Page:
Nonetheless, McChrystal failed to heed the warnings. It remains inexplicable why the general and his staff engaged in locker-room antics and spoke so contemptuously of their civilian superiors. Some have suggested that McChrystal's career in the shadowy environment of special operations left him unschooled in dealing with the media and ill equipped for the political demands of a four-star position. Such an assessment, however, gives him too little credit and ignores his time at Harvard and at the Council on Foreign Relations, as well as his two stints on the Pentagon's Joint Staff. McChrystal is not naive.

The problem, then, is not one of ham-fisted media relations but that McChrystal and his inner circle of handpicked, highly experienced officers held such attitudes in the first place. McChrystal has not denied the offensive quotations cited in the Rolling Stone profile; indeed, he apologized to those who were maligned. He and his staff expressed an intolerable level of disrespect for and mistrust of their superiors, which is completely at odds with the military's professional ethic, the constitutional principle of civilian control, and the Uniform Code of Military Justice.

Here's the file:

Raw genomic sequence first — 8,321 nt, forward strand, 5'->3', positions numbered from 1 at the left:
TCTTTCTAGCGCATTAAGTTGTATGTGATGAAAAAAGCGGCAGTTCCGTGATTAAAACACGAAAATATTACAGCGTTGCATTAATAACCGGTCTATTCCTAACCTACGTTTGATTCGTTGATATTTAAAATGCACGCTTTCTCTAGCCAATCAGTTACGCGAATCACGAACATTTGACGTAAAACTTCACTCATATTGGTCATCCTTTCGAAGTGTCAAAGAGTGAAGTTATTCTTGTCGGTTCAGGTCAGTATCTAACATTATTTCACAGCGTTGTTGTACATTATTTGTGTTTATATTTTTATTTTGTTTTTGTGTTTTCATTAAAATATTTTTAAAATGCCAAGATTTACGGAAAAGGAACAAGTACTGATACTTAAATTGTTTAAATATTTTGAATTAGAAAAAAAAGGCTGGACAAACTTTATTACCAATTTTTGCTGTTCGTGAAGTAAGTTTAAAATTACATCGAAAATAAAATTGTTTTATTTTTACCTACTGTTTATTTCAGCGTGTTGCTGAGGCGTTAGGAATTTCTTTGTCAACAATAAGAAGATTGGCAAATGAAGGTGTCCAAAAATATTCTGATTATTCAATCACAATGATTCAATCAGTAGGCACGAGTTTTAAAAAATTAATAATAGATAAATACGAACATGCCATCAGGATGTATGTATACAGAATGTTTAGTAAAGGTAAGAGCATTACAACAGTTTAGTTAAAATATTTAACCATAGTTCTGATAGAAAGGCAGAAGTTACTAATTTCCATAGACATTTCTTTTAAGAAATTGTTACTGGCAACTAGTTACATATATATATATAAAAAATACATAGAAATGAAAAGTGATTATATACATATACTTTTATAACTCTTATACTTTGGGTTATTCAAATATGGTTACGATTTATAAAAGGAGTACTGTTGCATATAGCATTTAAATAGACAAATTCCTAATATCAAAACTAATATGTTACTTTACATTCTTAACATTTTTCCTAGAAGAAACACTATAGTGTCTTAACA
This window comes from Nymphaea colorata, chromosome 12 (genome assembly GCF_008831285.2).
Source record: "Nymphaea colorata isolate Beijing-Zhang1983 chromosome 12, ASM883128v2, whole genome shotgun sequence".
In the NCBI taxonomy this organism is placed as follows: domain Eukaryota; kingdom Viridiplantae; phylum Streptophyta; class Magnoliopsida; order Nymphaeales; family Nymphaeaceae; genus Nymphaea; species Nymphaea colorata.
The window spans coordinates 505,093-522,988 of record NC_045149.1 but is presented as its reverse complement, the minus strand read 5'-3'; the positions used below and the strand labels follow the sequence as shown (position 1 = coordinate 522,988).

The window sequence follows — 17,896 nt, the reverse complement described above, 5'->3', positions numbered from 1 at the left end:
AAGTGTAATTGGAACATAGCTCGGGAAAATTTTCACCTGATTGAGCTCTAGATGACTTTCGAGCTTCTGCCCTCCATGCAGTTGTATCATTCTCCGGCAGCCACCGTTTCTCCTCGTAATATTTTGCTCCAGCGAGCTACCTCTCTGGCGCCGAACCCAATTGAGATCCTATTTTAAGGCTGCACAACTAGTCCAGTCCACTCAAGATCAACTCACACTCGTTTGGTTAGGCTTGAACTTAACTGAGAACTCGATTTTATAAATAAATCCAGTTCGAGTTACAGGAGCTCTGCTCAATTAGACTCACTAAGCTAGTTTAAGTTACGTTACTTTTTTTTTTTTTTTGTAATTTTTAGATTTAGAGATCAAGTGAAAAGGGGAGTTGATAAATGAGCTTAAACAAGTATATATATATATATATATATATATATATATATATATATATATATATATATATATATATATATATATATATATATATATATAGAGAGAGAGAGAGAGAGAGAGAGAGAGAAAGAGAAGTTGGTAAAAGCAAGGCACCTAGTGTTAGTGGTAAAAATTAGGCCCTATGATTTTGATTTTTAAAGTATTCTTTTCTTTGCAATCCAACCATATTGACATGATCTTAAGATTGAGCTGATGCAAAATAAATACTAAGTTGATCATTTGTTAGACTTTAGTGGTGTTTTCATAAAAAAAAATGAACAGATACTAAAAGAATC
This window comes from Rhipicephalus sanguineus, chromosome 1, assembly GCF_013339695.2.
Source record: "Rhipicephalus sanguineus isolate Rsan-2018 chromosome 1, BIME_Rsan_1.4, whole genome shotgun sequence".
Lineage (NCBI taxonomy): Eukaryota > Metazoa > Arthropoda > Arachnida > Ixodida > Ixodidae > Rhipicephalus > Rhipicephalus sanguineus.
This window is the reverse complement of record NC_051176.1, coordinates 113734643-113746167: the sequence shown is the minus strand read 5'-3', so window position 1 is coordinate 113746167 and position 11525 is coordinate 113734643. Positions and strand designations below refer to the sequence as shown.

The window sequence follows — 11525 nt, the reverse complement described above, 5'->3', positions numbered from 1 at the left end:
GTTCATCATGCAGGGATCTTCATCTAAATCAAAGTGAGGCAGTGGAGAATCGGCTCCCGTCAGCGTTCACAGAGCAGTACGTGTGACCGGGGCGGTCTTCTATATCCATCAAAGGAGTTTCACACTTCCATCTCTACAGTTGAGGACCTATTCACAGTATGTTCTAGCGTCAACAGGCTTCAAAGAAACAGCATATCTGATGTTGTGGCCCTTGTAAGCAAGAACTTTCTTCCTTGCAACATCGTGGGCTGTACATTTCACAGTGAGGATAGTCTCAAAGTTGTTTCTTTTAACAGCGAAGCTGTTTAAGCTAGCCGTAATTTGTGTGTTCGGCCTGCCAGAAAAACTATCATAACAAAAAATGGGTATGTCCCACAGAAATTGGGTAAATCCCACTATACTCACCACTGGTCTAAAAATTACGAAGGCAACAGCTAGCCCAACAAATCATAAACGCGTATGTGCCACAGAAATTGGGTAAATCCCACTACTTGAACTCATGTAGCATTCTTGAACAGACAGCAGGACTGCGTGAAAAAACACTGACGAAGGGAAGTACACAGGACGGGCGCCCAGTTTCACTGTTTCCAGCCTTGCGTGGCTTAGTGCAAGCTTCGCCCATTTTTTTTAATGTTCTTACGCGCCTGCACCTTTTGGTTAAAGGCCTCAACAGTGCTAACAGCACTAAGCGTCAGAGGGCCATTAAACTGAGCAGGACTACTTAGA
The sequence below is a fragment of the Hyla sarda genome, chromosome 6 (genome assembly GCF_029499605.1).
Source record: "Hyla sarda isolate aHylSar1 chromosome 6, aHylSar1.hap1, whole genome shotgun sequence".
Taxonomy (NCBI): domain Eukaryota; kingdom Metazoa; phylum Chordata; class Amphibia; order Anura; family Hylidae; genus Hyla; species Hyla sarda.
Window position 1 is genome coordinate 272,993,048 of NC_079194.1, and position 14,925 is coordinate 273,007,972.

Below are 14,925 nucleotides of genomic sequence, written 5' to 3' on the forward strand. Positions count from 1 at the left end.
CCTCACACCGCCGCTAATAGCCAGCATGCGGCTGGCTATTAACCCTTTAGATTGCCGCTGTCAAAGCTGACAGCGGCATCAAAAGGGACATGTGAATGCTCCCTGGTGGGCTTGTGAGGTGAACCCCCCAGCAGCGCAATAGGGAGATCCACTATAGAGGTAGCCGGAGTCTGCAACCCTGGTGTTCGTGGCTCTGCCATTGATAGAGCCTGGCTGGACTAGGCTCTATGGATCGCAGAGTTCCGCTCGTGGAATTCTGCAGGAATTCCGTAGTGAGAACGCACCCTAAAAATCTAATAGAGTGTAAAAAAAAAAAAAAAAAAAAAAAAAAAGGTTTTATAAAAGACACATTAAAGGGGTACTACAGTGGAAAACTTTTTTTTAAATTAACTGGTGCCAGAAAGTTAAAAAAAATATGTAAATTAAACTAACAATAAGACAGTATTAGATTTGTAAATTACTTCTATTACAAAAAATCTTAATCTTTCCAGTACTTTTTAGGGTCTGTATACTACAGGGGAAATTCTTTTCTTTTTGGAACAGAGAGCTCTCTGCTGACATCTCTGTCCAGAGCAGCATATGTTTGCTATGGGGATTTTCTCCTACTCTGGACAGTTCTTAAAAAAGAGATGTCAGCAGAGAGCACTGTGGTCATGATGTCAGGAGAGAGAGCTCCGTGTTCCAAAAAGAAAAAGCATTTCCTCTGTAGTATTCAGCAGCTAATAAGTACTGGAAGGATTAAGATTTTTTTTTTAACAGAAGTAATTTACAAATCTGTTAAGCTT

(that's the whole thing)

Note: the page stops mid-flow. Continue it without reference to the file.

Respected observers of political-military relations, such as Richard Kohn and Andrew Bacevich, have suggested that something greater is amiss than rogue behavior within McChrystal's coterie. They are concerned that contempt of civilian leadership is widespread within the military and that the problem is getting worse with the passing years of seemingly interminable wars in Afghanistan and Iraq. If they are right, then the situation is indeed grave. But I have yet to see evidence of such a cancer among the hundreds of military colleagues with whom I regularly work. The McChrystal affair was a sign of an emerging crisis not in political-military relations but in military professionalism. Erosions of military professionalism, in turn, threaten both political-military relations and the public's trust in an apolitical, competent fighting force.